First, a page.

Just A Matter Of Time Marlena Shaw
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- 1It's Better Than Walkin' Out04:22
- 2Brass Band03:40
- 3This Time I'll Be Sweeter04:57
- 4Think About Me04:31
- 5You And Me03:58
- 6Love Has Gone Away04:52
- 7Sing To Me04:02
- 8Take My Body04:52
- 9Be For Real04:59
- 10No Hiding Place02:14
Info for Just A Matter Of Time
„She was their first female artist, but Blue Note Records didn't have a clue on how to record or promote Marlena Shaw. Her two Cadet albums are more satisfying than any of her five Blue Note sets. This is her most commercial Blue Note offering, as she was dropped after Who Is This Bitch Anyway, an aptly titled album given that Marlena constantly bickered with Blue Note about the minuscule sales of three previous albums. Marlena craved a hit, something she hadn't experienced since 'Mercy, Mercy, Mercy' made the R&B charts in 1967 on Cadet Records. Blue Note hired R&B producers Bert DeCoteaux and Tony Silvester to make it happen, but it never did; only the disco-ish 'It's Better Than Walking Out' surfaced. 'Be for Real' (Not the Harold Melvin & the Blue Notes song) and 'No Hiding Place' owe more to gospel than anything, but they're weak and uninspiring, and 'Brass Band' is silly. The best of the bunch include a remake of the Spinners' 'Love Has Gone Away,' 'This Time I'll Be Sweeter,' and the lilting 'You and Me.' (Andrew Hamilton)
By the time she recorded Just A Matter Of Time, her final Blue Note album, Marlena Shaw was a consistent performer, building a strong base among Soul and Jazz fans thanks to what would become future classics such as 'Woman Of The Ghetto' and 'California Soul.' With production by noted New York hitmaker Bert DeCoteaux, the album was the follow-up to her much-acclaimed 1975 LP, Who is This Bitch, Anyway? A best-selling US charted jazz album, Just A Matter Of Time included the upstate New York-born vocalist's take on 'This Time I'll Be Sweeter', her own, 'No Hidin' Place'; Frederick Knight's 'Be For Real'; and 'Love Has Gone Away,' previously recorded by The Spinners. One of the standout cuts on the album, 'It's Better Than Walkin' Out' also provided a historic first for the prestigious Blue Note label when a 12' Disco single version was issued, reaching the Top 10 on Billboard's Dance Music and Club Play charts in 1976; it's included as a bonus cut on this expanded edition. (SoulMusic)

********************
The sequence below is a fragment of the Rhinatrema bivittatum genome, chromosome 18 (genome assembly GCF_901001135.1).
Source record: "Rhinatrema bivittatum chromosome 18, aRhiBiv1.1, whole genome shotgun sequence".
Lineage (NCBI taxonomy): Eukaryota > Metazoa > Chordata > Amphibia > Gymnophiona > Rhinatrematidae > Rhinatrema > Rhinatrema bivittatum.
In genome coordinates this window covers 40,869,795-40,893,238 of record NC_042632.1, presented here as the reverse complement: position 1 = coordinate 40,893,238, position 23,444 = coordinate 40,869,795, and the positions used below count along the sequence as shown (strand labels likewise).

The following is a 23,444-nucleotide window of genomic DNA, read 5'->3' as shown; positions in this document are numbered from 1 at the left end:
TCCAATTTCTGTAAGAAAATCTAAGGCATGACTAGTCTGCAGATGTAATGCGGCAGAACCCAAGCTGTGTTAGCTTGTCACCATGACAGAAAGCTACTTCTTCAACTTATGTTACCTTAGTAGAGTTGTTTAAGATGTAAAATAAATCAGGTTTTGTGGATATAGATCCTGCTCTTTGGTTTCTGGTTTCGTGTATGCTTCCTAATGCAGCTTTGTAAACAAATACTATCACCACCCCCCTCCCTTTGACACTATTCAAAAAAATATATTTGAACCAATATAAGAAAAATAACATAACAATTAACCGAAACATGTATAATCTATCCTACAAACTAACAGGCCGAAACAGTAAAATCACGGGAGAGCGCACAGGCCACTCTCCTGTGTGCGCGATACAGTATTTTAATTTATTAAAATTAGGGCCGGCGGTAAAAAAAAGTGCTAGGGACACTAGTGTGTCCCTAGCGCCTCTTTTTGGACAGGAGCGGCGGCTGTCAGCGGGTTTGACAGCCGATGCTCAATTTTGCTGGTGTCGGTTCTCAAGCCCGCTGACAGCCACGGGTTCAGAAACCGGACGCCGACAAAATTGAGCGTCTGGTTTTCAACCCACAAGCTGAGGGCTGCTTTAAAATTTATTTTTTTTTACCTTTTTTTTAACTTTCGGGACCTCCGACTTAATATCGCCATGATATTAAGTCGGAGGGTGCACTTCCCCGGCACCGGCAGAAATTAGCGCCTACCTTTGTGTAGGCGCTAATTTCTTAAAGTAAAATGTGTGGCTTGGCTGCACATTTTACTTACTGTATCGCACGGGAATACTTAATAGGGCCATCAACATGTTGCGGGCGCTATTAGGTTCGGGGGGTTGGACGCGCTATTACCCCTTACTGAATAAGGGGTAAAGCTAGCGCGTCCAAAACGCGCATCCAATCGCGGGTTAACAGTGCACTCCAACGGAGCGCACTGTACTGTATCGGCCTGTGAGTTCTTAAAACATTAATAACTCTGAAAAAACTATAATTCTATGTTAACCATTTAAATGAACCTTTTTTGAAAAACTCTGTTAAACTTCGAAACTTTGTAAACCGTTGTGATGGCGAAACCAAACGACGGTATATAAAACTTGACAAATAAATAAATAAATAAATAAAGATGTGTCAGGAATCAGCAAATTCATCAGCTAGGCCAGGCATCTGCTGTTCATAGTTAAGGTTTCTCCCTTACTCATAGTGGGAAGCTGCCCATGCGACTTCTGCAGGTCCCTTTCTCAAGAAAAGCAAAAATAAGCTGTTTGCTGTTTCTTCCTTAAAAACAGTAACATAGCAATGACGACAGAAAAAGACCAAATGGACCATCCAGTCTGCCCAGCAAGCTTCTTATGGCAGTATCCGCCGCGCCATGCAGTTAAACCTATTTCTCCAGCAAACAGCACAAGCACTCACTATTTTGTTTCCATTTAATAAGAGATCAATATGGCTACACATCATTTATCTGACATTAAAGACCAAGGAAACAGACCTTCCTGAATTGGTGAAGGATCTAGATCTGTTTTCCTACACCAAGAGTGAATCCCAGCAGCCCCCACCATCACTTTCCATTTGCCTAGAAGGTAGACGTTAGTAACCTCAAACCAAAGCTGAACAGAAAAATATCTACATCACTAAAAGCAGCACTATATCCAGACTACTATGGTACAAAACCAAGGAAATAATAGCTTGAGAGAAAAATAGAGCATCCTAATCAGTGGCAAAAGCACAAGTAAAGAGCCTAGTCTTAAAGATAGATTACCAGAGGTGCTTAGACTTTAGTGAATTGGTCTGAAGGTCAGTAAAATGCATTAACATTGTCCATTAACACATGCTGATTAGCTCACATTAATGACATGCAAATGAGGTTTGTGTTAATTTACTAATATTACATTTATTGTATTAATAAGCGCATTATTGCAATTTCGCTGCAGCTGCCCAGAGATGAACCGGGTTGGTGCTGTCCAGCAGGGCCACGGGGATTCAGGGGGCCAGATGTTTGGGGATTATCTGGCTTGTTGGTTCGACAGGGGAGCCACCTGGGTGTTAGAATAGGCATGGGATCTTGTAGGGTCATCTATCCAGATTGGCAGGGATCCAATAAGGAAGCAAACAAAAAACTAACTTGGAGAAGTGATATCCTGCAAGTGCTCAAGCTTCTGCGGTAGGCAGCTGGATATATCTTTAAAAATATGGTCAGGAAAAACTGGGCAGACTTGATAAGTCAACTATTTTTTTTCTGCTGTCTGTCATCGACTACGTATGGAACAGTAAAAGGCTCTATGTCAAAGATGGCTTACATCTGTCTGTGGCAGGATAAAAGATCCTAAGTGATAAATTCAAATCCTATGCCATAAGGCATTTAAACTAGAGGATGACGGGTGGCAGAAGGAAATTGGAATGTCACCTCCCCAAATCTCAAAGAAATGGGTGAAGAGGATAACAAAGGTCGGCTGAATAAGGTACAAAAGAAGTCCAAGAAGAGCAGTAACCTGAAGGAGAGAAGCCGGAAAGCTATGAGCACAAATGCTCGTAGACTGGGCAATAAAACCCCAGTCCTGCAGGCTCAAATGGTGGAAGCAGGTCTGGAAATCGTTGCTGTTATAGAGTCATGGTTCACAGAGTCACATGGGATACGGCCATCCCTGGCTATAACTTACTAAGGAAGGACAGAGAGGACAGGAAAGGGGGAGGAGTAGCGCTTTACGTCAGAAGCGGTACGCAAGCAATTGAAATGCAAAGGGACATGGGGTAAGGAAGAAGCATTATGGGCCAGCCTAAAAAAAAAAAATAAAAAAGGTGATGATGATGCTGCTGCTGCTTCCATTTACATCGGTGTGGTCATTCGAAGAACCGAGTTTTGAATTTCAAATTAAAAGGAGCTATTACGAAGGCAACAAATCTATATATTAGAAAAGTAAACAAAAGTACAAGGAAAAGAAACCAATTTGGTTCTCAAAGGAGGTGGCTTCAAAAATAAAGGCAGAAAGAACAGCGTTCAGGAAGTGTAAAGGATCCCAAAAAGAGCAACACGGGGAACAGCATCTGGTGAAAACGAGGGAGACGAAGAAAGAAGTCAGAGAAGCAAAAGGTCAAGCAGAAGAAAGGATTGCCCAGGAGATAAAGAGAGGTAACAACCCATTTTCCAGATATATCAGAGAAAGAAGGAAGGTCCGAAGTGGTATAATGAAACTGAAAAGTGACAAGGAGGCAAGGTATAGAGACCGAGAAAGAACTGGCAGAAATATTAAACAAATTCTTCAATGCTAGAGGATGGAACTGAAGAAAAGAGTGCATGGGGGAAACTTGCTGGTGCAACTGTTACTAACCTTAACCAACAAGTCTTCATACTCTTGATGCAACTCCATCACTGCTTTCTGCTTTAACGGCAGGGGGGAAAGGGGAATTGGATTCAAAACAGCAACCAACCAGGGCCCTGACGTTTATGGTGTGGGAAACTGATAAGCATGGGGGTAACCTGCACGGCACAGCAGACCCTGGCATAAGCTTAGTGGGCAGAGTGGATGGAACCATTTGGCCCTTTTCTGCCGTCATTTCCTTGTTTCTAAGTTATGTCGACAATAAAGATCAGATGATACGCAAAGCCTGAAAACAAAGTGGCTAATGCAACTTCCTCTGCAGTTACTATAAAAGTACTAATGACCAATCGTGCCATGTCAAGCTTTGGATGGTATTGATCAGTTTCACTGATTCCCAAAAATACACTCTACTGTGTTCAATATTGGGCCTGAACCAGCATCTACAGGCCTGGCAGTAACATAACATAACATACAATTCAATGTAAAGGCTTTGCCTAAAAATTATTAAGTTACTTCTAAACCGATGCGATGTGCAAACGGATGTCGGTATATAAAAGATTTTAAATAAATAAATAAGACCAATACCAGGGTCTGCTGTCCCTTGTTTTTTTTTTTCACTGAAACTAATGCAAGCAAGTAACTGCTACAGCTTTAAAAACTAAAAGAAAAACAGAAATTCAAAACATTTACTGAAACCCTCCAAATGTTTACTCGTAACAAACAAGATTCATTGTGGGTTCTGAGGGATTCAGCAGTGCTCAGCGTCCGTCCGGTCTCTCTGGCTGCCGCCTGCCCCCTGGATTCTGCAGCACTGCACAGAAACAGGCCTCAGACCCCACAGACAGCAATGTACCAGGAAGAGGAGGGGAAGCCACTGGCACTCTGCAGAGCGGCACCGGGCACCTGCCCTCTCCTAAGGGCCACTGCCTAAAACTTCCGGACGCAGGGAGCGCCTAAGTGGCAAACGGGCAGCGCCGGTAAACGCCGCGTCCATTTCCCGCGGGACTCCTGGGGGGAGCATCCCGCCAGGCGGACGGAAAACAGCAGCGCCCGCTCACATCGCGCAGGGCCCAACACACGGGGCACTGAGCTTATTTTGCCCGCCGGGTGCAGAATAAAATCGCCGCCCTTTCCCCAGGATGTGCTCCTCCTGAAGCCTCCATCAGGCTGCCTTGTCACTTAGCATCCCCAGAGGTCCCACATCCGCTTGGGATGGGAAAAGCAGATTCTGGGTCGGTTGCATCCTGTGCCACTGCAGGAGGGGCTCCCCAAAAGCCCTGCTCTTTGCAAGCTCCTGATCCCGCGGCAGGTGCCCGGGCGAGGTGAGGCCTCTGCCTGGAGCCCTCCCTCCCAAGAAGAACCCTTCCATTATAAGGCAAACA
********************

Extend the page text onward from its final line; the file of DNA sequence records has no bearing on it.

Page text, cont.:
Marlena Shaw, vocals
George Butcher, keyboards
Ricky Williams, keyboards
Bert De Coteaux, keyboards, arranger
Jerry Friedman, guitar
Hugh McCracken, guitar
Jeff Mironov, guitar
Lance Quinn, guitar
Bob Babbitt, bass
Jimmy Young, drums
Carlos Martin, conga
Dave Carey, percussion
Ted Sommer, percussion
Recorded, mixed and mastered at Mediasound Studios, New York, N.Y., February, 1976
Produced by Bert DeCoteaux, Tony Silvester
While everyone agrees that Marlena Shaw is a national treasure, it’s difficult to categorize her. Both Downbeat and Record World have named her “Best Female Singer,” and many have compared her range, class and swing that of to eternal jazz lights like Sarah Vaughn, Dinah Washington, and Nancy Wilson. She’s also been called a “soul legend.” The critics use words like “astonishing,” “peerless,” “radiant” and “powerful,” and marvel at her “soaring sensuality.”
Given her 40-year plus boundary-busting career, such labeling confusion is inevitable. It’s easier and more descriptive to think of Marlena as a natural element: like water. Marlena’s music is unmistakable. Whether she’s singing jazz, R&B, pop, rock, soul, blues or gospel, her originality makes such distinctions irrelevant, and each song becomes intimate and new.
Marlena is universally admired for her warm, supple voice and relaxed charm; a natural storyteller, her spoken words before, during, and between songs is often hilarious. Marlena’s smiling; spontaneous interplay with both her band and her audience invites the listener in like a valued friend.
Using the experience she received with the Count Basie Band, Marlena has become a favorite singer for big bands. Witness her work with Frank Foster at Lincoln Center and with Diva. But despite her long experience, there’s no slickness or pretense in Marlena’s style. Communicating directly from her heart and soul to yours, her undiminished creative vitality has no artificial ingredients. Like water – or a welcome breath of fresh air – Marlena is an all-natural element.
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